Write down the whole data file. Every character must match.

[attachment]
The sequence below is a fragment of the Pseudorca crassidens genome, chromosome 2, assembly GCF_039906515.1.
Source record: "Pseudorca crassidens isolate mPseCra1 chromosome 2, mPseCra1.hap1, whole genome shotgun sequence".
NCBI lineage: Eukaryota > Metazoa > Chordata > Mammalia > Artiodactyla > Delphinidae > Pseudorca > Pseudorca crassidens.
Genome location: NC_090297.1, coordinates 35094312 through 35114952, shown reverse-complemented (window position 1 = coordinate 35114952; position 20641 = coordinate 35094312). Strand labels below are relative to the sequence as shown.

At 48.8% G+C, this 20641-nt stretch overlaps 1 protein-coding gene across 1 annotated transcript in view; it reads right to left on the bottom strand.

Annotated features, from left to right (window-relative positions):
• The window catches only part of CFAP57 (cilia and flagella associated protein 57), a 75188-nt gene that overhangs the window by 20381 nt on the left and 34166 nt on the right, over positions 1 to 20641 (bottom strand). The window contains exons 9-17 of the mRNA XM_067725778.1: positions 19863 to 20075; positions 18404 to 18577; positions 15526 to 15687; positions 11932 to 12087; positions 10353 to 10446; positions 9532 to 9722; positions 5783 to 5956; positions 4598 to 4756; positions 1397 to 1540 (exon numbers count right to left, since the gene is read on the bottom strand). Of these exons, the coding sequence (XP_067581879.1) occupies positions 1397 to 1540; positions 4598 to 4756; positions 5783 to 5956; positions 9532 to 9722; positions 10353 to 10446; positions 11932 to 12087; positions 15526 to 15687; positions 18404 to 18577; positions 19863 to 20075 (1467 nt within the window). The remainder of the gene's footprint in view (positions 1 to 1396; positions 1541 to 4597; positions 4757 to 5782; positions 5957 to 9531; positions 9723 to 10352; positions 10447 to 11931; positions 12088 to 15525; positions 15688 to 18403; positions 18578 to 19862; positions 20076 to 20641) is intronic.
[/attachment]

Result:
The sequence below is a fragment of the Pseudorca crassidens genome, chromosome 2, assembly GCF_039906515.1.
Source record: "Pseudorca crassidens isolate mPseCra1 chromosome 2, mPseCra1.hap1, whole genome shotgun sequence".
NCBI lineage: Eukaryota > Metazoa > Chordata > Mammalia > Artiodactyla > Delphinidae > Pseudorca > Pseudorca crassidens.
Genome location: NC_090297.1, coordinates 35094312 through 35114952, shown reverse-complemented (window position 1 = coordinate 35114952; position 20641 = coordinate 35094312). Strand labels below are relative to the sequence as shown.

At 48.8% G+C, this 20641-nt stretch overlaps 1 protein-coding gene across 1 annotated transcript in view; it reads right to left on the bottom strand.

Annotated features, from left to right (window-relative positions):
• The window catches only part of CFAP57 (cilia and flagella associated protein 57), a 75188-nt gene that overhangs the window by 20381 nt on the left and 34166 nt on the right, over positions 1 to 20641 (bottom strand). The window contains exons 9-17 of the mRNA XM_067725778.1: positions 19863 to 20075; positions 18404 to 18577; positions 15526 to 15687; positions 11932 to 12087; positions 10353 to 10446; positions 9532 to 9722; positions 5783 to 5956; positions 4598 to 4756; positions 1397 to 1540 (exon numbers count right to left, since the gene is read on the bottom strand). Of these exons, the coding sequence (XP_067581879.1) occupies positions 1397 to 1540; positions 4598 to 4756; positions 5783 to 5956; positions 9532 to 9722; positions 10353 to 10446; positions 11932 to 12087; positions 15526 to 15687; positions 18404 to 18577; positions 19863 to 20075 (1467 nt within the window). The remainder of the gene's footprint in view (positions 1 to 1396; positions 1541 to 4597; positions 4757 to 5782; positions 5957 to 9531; positions 9723 to 10352; positions 10447 to 11931; positions 12088 to 15525; positions 15688 to 18403; positions 18578 to 19862; positions 20076 to 20641) is intronic.